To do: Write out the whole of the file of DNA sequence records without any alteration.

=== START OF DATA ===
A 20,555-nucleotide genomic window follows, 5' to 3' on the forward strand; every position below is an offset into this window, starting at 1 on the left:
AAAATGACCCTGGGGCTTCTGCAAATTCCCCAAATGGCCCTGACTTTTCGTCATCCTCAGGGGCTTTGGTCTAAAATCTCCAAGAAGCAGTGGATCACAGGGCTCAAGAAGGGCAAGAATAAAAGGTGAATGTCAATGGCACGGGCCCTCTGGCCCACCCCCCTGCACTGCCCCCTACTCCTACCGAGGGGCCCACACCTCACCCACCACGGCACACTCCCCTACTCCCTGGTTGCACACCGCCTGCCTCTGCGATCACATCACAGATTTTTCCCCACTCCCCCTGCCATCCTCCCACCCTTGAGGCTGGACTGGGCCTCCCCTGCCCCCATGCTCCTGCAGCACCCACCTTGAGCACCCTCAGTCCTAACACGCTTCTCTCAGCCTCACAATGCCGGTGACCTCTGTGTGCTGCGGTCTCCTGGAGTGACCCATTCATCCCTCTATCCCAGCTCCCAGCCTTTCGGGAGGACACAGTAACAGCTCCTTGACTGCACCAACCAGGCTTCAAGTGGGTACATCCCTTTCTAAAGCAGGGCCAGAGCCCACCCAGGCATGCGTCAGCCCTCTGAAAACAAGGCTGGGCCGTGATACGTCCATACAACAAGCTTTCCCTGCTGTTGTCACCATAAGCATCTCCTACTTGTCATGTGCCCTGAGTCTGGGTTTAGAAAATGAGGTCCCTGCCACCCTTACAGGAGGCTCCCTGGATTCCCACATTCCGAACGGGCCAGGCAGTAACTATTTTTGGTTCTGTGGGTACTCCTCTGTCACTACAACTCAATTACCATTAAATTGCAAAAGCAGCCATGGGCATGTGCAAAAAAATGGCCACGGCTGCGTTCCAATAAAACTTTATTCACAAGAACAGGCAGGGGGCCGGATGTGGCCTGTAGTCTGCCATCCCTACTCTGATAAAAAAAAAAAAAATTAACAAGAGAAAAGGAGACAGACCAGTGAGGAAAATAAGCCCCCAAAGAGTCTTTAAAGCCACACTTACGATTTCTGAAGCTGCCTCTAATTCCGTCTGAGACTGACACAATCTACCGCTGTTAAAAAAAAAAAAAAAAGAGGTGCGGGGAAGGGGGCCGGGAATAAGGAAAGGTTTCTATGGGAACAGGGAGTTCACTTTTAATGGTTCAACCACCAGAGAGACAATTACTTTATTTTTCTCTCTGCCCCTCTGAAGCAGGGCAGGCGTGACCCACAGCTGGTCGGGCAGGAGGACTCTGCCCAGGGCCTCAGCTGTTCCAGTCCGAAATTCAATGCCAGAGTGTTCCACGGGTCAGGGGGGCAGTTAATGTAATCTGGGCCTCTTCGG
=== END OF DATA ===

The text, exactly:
A 20,555-nucleotide genomic window follows, 5' to 3' on the forward strand; every position below is an offset into this window, starting at 1 on the left:
AAAATGACCCTGGGGCTTCTGCAAATTCCCCAAATGGCCCTGACTTTTCGTCATCCTCAGGGGCTTTGGTCTAAAATCTCCAAGAAGCAGTGGATCACAGGGCTCAAGAAGGGCAAGAATAAAAGGTGAATGTCAATGGCACGGGCCCTCTGGCCCACCCCCCTGCACTGCCCCCTACTCCTACCGAGGGGCCCACACCTCACCCACCACGGCACACTCCCCTACTCCCTGGTTGCACACCGCCTGCCTCTGCGATCACATCACAGATTTTTCCCCACTCCCCCTGCCATCCTCCCACCCTTGAGGCTGGACTGGGCCTCCCCTGCCCCCATGCTCCTGCAGCACCCACCTTGAGCACCCTCAGTCCTAACACGCTTCTCTCAGCCTCACAATGCCGGTGACCTCTGTGTGCTGCGGTCTCCTGGAGTGACCCATTCATCCCTCTATCCCAGCTCCCAGCCTTTCGGGAGGACACAGTAACAGCTCCTTGACTGCACCAACCAGGCTTCAAGTGGGTACATCCCTTTCTAAAGCAGGGCCAGAGCCCACCCAGGCATGCGTCAGCCCTCTGAAAACAAGGCTGGGCCGTGATACGTCCATACAACAAGCTTTCCCTGCTGTTGTCACCATAAGCATCTCCTACTTGTCATGTGCCCTGAGTCTGGGTTTAGAAAATGAGGTCCCTGCCACCCTTACAGGAGGCTCCCTGGATTCCCACATTCCGAACGGGCCAGGCAGTAACTATTTTTGGTTCTGTGGGTACTCCTCTGTCACTACAACTCAATTACCATTAAATTGCAAAAGCAGCCATGGGCATGTGCAAAAAAATGGCCACGGCTGCGTTCCAATAAAACTTTATTCACAAGAACAGGCAGGGGGCCGGATGTGGCCTGTAGTCTGCCATCCCTACTCTGATAAAAAAAAAAAAAATTAACAAGAGAAAAGGAGACAGACCAGTGAGGAAAATAAGCCCCCAAAGAGTCTTTAAAGCCACACTTACGATTTCTGAAGCTGCCTCTAATTCCGTCTGAGACTGACACAATCTACCGCTGTTAAAAAAAAAAAAAAAAGAGGTGCGGGGAAGGGGGCCGGGAATAAGGAAAGGTTTCTATGGGAACAGGGAGTTCACTTTTAATGGTTCAACCACCAGAGAGACAATTACTTTATTTTTCTCTCTGCCCCTCTGAAGCAGGGCAGGCGTGACCCACAGCTGGTCGGGCAGGAGGACTCTGCCCAGGGCCTCAGCTGTTCCAGTCCGAAATTCAATGCCAGAGTGTTCCACGGGTCAGGGGGGCAGTTAATGTAATCTGGGCCTCTTCGG